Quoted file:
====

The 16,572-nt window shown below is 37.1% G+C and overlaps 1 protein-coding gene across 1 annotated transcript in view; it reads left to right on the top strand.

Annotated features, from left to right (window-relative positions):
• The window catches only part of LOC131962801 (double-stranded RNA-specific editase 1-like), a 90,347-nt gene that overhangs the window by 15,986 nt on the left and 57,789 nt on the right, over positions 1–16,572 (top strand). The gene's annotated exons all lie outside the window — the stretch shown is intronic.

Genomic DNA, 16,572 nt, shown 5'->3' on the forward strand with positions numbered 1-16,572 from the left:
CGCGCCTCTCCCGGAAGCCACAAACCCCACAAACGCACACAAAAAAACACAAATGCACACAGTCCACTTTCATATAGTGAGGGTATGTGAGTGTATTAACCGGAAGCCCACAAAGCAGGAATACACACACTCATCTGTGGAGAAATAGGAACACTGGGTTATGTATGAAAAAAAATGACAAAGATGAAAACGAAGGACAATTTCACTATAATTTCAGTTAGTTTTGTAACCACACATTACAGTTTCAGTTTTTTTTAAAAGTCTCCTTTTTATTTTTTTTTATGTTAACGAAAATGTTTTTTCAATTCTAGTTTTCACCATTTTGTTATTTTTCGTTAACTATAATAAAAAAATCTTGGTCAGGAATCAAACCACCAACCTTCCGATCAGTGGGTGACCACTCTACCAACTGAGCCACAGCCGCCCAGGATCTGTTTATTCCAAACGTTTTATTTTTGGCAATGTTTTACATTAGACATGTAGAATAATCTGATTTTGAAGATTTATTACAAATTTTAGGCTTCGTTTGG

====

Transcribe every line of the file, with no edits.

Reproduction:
The 16,572-nt window shown below is 37.1% G+C and overlaps 1 protein-coding gene across 1 annotated transcript in view; it reads left to right on the top strand.

Annotated features, from left to right (window-relative positions):
• The window catches only part of LOC131962801 (double-stranded RNA-specific editase 1-like), a 90,347-nt gene that overhangs the window by 15,986 nt on the left and 57,789 nt on the right, over positions 1–16,572 (top strand). The gene's annotated exons all lie outside the window — the stretch shown is intronic.

Genomic DNA, 16,572 nt, shown 5'->3' on the forward strand with positions numbered 1-16,572 from the left:
CGCGCCTCTCCCGGAAGCCACAAACCCCACAAACGCACACAAAAAAACACAAATGCACACAGTCCACTTTCATATAGTGAGGGTATGTGAGTGTATTAACCGGAAGCCCACAAAGCAGGAATACACACACTCATCTGTGGAGAAATAGGAACACTGGGTTATGTATGAAAAAAAATGACAAAGATGAAAACGAAGGACAATTTCACTATAATTTCAGTTAGTTTTGTAACCACACATTACAGTTTCAGTTTTTTTTAAAAGTCTCCTTTTTATTTTTTTTTATGTTAACGAAAATGTTTTTTCAATTCTAGTTTTCACCATTTTGTTATTTTTCGTTAACTATAATAAAAAAATCTTGGTCAGGAATCAAACCACCAACCTTCCGATCAGTGGGTGACCACTCTACCAACTGAGCCACAGCCGCCCAGGATCTGTTTATTCCAAACGTTTTATTTTTGGCAATGTTTTACATTAGACATGTAGAATAATCTGATTTTGAAGATTTATTACAAATTTTAGGCTTCGTTTGG